In Malmö, you could feel the difference between the Swedes and the foreigners who played soccer. To be able to play in the first team, because my name wasn’t Andersson or Svansson, I had to stand out and be ten times better. My name is Ibrahimovic. I’m not the average Swede. I had to work harder because of that. Before me there was Martin Dahlin – the first black man to play in the Swedish national team – but his name sounds more Swedish than mine. That makes a big difference!

Do you see yourself as the best Swedish ambassador in France?
If I have to pay attention and think twice about what I say, it would sound wrong and it wouldn’t be me. I want to serve Sweden best by staying true to myself. It’s going quite well. Very well actually. Now, people know there are Swedes called Ibrahimovic, not just Anderssons.

To “zlatanate” zlataner is now a verb in French. What’s your definition of this verb?
I heard about this verb. It’s already in the Swedish dictionary. I think “to zlatanate” means “to dominate.” In a positive way, I hope. It means doing something acrobatic, something different, something impossible. It can have many synonyms.

You have scored many acrobatic goals. Does taekwondo help?
This question has followed me through my whole career. Does taekwondo make soccer easier for me? Maybe. I practiced many martial arts when I was young. My father would let me watch Bruce Lee, Jackie Chan and Mohamed Ali. I grew up in this universe and I love delivering high kicks. You have to be careful in soccer, though. I got a penalty card because my foot was too high against the goalkeeper. But that’s my game style.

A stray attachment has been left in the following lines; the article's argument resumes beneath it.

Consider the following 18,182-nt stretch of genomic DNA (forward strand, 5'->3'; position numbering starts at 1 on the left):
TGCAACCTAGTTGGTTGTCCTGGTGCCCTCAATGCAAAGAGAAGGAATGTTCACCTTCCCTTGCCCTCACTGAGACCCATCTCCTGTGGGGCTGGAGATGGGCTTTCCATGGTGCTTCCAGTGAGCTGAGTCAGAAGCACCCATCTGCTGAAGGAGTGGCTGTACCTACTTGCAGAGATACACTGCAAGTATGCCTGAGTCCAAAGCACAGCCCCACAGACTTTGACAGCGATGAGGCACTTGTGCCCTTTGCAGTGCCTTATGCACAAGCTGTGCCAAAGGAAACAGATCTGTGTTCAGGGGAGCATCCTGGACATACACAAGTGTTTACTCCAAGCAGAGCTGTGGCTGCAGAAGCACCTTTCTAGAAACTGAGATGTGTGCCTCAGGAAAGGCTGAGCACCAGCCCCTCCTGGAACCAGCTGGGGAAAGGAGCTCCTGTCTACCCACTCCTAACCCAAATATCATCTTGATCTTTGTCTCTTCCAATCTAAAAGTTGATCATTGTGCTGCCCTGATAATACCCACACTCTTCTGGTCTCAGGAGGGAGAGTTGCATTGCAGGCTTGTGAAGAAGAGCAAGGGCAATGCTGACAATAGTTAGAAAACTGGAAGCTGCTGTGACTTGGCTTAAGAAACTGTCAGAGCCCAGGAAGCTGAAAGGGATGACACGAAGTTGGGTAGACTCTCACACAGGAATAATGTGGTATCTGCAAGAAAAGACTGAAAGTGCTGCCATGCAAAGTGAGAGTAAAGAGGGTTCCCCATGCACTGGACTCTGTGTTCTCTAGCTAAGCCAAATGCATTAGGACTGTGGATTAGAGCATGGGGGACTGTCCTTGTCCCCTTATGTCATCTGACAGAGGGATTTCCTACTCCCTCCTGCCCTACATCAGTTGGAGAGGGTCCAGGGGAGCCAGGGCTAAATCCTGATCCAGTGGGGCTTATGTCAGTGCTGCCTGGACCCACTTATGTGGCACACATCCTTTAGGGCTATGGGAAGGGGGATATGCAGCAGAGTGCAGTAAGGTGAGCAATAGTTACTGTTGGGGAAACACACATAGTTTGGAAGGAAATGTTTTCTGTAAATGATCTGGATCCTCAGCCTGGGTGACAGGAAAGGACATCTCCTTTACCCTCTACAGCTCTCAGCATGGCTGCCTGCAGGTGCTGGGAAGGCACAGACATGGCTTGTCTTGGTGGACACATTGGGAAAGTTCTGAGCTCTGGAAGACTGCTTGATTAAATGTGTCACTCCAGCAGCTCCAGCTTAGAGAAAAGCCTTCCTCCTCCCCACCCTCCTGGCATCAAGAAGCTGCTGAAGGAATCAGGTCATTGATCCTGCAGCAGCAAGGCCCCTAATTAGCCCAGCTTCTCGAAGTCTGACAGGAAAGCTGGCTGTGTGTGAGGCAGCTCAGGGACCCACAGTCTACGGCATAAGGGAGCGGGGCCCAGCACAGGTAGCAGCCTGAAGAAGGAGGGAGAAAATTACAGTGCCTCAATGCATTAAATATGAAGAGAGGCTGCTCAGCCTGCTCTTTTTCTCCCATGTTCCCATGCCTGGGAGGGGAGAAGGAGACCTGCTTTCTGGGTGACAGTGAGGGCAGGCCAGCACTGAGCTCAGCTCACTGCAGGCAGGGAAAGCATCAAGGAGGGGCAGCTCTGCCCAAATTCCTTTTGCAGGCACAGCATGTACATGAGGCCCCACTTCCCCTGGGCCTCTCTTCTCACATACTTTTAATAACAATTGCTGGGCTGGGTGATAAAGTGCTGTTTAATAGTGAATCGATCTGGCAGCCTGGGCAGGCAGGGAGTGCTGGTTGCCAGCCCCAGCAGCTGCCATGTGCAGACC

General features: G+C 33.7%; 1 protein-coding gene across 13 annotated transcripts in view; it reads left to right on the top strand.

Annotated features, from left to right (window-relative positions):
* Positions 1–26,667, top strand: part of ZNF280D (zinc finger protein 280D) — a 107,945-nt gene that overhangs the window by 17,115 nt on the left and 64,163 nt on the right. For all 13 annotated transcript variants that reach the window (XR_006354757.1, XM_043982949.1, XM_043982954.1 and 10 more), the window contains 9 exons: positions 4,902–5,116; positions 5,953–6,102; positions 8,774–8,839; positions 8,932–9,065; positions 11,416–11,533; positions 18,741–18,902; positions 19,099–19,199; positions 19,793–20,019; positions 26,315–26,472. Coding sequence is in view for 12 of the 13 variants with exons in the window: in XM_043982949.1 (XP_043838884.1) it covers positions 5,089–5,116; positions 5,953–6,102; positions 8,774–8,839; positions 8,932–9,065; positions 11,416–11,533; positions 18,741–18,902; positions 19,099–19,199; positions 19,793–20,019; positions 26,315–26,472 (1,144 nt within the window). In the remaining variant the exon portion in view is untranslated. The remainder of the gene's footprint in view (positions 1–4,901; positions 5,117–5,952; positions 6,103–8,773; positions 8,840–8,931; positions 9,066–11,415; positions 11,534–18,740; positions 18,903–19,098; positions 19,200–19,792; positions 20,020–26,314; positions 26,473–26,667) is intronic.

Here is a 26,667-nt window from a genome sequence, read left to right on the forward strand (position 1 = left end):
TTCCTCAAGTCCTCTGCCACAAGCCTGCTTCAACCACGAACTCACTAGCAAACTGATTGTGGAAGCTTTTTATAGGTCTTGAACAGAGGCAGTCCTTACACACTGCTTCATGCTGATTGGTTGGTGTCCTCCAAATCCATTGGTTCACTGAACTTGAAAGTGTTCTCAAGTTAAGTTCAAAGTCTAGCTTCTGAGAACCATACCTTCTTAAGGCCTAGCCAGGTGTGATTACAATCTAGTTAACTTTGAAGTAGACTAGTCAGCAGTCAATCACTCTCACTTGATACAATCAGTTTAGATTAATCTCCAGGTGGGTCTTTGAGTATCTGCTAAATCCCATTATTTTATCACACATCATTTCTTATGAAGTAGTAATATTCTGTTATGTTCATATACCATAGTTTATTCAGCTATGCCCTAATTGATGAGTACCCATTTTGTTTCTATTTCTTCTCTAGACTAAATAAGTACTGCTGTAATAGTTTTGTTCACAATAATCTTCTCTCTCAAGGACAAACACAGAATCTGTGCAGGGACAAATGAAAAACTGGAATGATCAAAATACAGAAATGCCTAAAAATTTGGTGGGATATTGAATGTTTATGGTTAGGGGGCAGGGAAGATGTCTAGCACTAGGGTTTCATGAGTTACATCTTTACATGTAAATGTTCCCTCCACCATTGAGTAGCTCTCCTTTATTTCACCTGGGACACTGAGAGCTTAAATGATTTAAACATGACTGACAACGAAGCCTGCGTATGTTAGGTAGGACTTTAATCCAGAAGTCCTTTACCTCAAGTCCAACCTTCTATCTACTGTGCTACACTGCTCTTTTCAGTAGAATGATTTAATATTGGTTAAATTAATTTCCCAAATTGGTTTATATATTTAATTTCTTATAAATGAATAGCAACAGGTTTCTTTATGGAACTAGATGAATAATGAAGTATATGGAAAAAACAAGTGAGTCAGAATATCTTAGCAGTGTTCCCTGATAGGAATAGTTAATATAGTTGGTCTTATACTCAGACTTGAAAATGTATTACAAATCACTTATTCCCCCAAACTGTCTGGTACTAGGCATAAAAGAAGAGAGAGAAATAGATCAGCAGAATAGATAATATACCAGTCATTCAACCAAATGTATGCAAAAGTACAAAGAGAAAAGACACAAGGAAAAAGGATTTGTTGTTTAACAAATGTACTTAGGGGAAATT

What are your objectives with Paris Saint-Germain?
I’m in Paris because everything here is fun. Something new can happen every day. The objectives are ambitious. It’s a new adventure for me. I hope that when I leave France, I will have accomplished what I accomplished everywhere else – winning and bringing home the trophies.

The only one you don’t have is the Champions League trophy. Can the PSG win it this year?
Everything is possible in soccer. We believe in a victory. Our team is new and solid team. Everything’s not perfect of course, but neither was Barcelona, the best team in the world, when I was there. We’re going to play against Valencia in the Champions League to qualify for quarterfinals. We are the first in the French championship, and aiming for the Coupe de France trophy. We’re on our way there. I’m 31 years old and I have lots of experience. I know patience is a virtue in soccer. Practice makes perfect. The pressure is very high – the club hasn’t won a title in 18 years. We have to win.

You've reached your limit of free articles.

To read the full story, start your free trial today.

Get unlimited access. Cancel anytime.

Exclusive coverage from the world's top sources, in English for the first time.

Insights from the widest range of perspectives, languages and countries.

This Happened—November 30: WTO Seattle Give Birth To "No Global"

Updated Nov. 30, 2023 at 12:10 p.m.

The sometimes violent protests against the 1999 World Trade Organization summit in Seattle is considered the birth of the No Global movement, which sought to bring attention to the harmful effects of globalization, especially on the most vulnerable.

Keep reading...Show less

The latest